Based on in vivo studies in mice (42, 43), we used an siRNA approach to show that increased Fas expression was necessary for TNF-α– and IFN-γ–induced sensitization to Fas ligation-induced apoptosis. In addition, we showed that adenovirus-mediated overexpression of Fas was sufficient to render fibroblasts sensitive to Fas ligation-induced apoptosis. However, although the level of Fas expression achieved following transduction with the Fas-expressing adenovirus was higher than that induced by TNF-α and IFN-γ, the level of apoptosis detected in cells expressing the Fas adenovirus was lower than that induced by cytokines. These findings suggest that although increased Fas expression is necessary and sufficient to enable fibroblasts to undergo Fas ligation-induced apoptosis, other genes for which expression are differentially regulated by TNF-α and IFN-γ may also contribute to reprogramming fibroblast sensitivity to Fas ligation. In particular, as has been reported for several receptors including T cell and B cell Ag receptors (44, 45), our findings suggest that until Fas expression exceeds a certain threshold, its ability to signal apoptosis remains blocked. As illustrated in Fig. 7A, an intriguing possibility is that one of these putative additional gene(s) may contribute to the control of this threshold by preventing death-inducing signaling complex (DISC) assembly at low levels of Fas expression.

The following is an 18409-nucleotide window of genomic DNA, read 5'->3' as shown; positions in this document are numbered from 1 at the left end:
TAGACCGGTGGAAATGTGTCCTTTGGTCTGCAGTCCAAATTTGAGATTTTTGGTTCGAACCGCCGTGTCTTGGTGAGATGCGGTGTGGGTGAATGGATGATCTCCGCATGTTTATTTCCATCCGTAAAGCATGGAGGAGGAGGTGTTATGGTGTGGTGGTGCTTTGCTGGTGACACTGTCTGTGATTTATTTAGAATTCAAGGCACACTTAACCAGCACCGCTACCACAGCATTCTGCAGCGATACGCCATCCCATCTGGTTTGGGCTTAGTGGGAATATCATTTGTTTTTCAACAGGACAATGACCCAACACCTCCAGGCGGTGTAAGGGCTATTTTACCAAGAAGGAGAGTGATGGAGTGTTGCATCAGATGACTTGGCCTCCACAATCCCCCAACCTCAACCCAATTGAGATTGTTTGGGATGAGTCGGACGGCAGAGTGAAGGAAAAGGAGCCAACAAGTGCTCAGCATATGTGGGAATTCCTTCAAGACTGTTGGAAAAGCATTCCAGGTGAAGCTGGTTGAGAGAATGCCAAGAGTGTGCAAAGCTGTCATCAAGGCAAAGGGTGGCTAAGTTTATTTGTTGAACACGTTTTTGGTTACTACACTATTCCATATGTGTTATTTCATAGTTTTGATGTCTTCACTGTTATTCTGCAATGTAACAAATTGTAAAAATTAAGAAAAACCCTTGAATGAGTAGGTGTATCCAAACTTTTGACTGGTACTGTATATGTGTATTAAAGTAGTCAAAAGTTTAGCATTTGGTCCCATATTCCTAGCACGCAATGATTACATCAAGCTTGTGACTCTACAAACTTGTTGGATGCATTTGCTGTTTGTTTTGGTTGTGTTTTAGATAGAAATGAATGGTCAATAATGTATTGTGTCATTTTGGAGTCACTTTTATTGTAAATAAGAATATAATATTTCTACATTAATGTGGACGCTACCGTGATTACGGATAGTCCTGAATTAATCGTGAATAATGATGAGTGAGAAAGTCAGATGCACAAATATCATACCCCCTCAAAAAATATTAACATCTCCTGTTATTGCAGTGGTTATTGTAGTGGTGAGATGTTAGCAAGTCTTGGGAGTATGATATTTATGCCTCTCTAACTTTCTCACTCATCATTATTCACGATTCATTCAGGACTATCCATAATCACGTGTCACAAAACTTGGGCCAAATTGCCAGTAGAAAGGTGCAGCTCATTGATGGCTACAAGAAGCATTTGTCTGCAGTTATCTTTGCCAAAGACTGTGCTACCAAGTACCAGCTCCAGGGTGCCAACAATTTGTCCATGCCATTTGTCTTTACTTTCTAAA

Because apoptotic fibroblastic cells are rarely seen in the fibroblast foci of IPF patients (12, 13), and lung fibroblasts are largely resistant to Fas-induced apoptosis when isolated and studied in vitro (14, 20, 46), we investigated the level of Fas expression in lung tissue from patients with IPF. Consistent with previous reports, Fas was strongly expressed by alveolar epithelial cells and alveolar macrophages (47). We also noted abundant Fas expression by cells located in lymphoid aggregates in IPF patients. In contrast, Fas was rarely detected in fibroblastic cells located in fibroblast foci. Recently, we also showed that unlike the overlying alveolar epithelium, fibroblastic cells within fibroblast foci exhibit minimal nuclear translocation of NF-κB (13). Taken together with the present finding that increased Fas expression by fibroblasts is dependent on NF-κB activation, it is possible that the failure of fibroblastic cells to undergo apoptosis in fibroblast foci is due in part to reduced NF-κB activation. In turn, reduced NF-κB activation may contribute to the low level of Fas expression, thereby preventing the ability of these cells to undergo apoptosis. Although many mechanisms could contribute to reduced NF-κB activation, the microarray data presented in this study revealed similar patterns of cytokine-induced increases in NF-κB–dependent gene expression in primary cultures of normal and fibrotic lung fibroblasts. Furthermore, we previously showed that normal and fibrotic lung fibroblasts respond to TNF-α and IFN-γ in vitro with similar increases in Fas expression (20). In addition, we have shown that TGF-β has no effect on the TNF-α and IFN-γ induction of Fas expression (20), suggesting that the TGF-β–rich environment of the lung parenchyma in IPF has little or no impact on the ability of fibroblasts to increase Fas expression upon exposure to the appropriate stimuli. Thus, it is plausible that the failure to activate NF-κB and increase Fas expression in fibroblast foci is due to the absence or reduced presence of the appropriate NF-κB–activating or other sensitizing stimuli within the fibroblastic foci. Consistent with this notion, previous studies have suggested relative deficiencies of key sensitizing molecules including TNF-α, IFN-γ, and PGE2 in lung tissues and bronchoalveolar lavage specimens from IPF patients (24, 25, 48, 49).